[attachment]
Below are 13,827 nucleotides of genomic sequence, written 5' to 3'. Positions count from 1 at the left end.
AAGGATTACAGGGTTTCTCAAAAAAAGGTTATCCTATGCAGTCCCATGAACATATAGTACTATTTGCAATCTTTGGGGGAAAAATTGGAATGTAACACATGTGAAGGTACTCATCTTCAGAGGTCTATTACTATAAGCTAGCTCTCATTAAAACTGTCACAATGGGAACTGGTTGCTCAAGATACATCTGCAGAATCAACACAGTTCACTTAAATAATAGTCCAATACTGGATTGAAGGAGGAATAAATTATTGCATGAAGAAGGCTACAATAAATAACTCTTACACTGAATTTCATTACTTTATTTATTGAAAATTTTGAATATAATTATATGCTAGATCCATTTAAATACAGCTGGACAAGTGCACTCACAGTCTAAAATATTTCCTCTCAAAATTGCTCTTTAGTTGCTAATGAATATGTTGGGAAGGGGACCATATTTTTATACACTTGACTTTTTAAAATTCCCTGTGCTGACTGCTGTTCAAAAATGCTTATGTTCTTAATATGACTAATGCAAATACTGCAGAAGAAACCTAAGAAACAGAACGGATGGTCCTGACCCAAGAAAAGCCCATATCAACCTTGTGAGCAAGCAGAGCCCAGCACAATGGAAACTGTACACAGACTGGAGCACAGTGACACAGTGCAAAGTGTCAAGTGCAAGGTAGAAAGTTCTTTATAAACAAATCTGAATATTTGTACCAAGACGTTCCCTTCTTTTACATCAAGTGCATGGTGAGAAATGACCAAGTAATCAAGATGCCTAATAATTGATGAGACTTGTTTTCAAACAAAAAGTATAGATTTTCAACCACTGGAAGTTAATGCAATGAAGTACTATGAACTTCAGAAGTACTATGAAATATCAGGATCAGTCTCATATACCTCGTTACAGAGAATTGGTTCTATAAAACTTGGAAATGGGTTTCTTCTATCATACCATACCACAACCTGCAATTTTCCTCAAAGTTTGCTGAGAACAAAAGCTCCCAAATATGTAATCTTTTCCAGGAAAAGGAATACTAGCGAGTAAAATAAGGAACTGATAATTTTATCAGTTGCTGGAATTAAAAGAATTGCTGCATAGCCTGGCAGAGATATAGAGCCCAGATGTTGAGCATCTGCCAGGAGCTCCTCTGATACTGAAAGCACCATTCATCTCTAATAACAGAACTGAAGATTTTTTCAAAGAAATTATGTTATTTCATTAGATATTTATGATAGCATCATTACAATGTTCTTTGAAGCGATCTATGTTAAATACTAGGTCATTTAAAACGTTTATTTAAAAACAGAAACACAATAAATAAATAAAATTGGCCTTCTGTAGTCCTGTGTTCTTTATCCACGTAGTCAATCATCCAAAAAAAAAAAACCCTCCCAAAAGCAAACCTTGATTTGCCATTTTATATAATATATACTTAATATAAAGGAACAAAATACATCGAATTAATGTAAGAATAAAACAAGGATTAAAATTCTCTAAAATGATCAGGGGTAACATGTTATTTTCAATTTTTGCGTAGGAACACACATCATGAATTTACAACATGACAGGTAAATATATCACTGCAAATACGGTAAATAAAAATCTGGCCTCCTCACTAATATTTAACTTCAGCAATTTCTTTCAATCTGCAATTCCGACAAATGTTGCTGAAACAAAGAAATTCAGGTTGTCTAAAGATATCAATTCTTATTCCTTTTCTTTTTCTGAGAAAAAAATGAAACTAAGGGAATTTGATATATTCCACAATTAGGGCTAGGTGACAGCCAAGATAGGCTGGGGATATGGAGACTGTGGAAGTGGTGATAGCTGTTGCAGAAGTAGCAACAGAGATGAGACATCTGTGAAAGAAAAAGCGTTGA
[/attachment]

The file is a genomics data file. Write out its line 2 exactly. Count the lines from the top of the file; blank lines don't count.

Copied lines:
AAGGATTACAGGGTTTCTCAAAAAAAGGTTATCCTATGCAGTCCCATGAACATATAGTACTATTTGCAATCTTTGGGGGAAAAATTGGAATGTAACACATGTGAAGGTACTCATCTTCAGAGGTCTATTACTATAAGCTAGCTCTCATTAAAACTGTCACAATGGGAACTGGTTGCTCAAGATACATCTGCAGAATCAACACAGTTCACTTAAATAATAGTCCAATACTGGATTGAAGGAGGAATAAATTATTGCATGAAGAAGGCTACAATAAATAACTCTTACACTGAATTTCATTACTTTATTTATTGAAAATTTTGAATATAATTATATGCTAGATCCATTTAAATACAGCTGGACAAGTGCACTCACAGTCTAAAATATTTCCTCTCAAAATTGCTCTTTAGTTGCTAATGAATATGTTGGGAAGGGGACCATATTTTTATACACTTGACTTTTTAAAATTCCCTGTGCTGACTGCTGTTCAAAAATGCTTATGTTCTTAATATGACTAATGCAAATACTGCAGAAGAAACCTAAGAAACAGAACGGATGGTCCTGACCCAAGAAAAGCCCATATCAACCTTGTGAGCAAGCAGAGCCCAGCACAATGGAAACTGTACACAGACTGGAGCACAGTGACACAGTGCAAAGTGTCAAGTGCAAGGTAGAAAGTTCTTTATAAACAAATCTGAATATTTGTACCAAGACGTTCCCTTCTTTTACATCAAGTGCATGGTGAGAAATGACCAAGTAATCAAGATGCCTAATAATTGATGAGACTTGTTTTCAAACAAAAAGTATAGATTTTCAACCACTGGAAGTTAATGCAATGAAGTACTATGAACTTCAGAAGTACTATGAAATATCAGGATCAGTCTCATATACCTCGTTACAGAGAATTGGTTCTATAAAACTTGGAAATGGGTTTCTTCTATCATACCATACCACAACCTGCAATTTTCCTCAAAGTTTGCTGAGAACAAAAGCTCCCAAATATGTAATCTTTTCCAGGAAAAGGAATACTAGCGAGTAAAATAAGGAACTGATAATTTTATCAGTTGCTGGAATTAAAAGAATTGCTGCATAGCCTGGCAGAGATATAGAGCCCAGATGTTGAGCATCTGCCAGGAGCTCCTCTGATACTGAAAGCACCATTCATCTCTAATAACAGAACTGAAGATTTTTTCAAAGAAATTATGTTATTTCATTAGATATTTATGATAGCATCATTACAATGTTCTTTGAAGCGATCTATGTTAAATACTAGGTCATTTAAAACGTTTATTTAAAAACAGAAACACAATAAATAAATAAAATTGGCCTTCTGTAGTCCTGTGTTCTTTATCCACGTAGTCAATCATCCAAAAAAAAAAAACCCTCCCAAAAGCAAACCTTGATTTGCCATTTTATATAATATATACTTAATATAAAGGAACAAAATACATCGAATTAATGTAAGAATAAAACAAGGATTAAAATTCTCTAAAATGATCAGGGGTAACATGTTATTTTCAATTTTTGCGTAGGAACACACATCATGAATTTACAACATGACAGGTAAATATATCACTGCAAATACGGTAAATAAAAATCTGGCCTCCTCACTAATATTTAACTTCAGCAATTTCTTTCAATCTGCAATTCCGACAAATGTTGCTGAAACAAAGAAATTCAGGTTGTCTAAAGATATCAATTCTTATTCCTTTTCTTTTTCTGAGAAAAAAATGAAACTAAGGGAATTTGATATATTCCACAATTAGGGCTAGGTGACAGCCAAGATAGGCTGGGGATATGGAGACTGTGGAAGTGGTGATAGCTGTTGCAGAAGTAGCAACAGAGATGAGACATCTGTGAAAGAAAAAGCGTTGA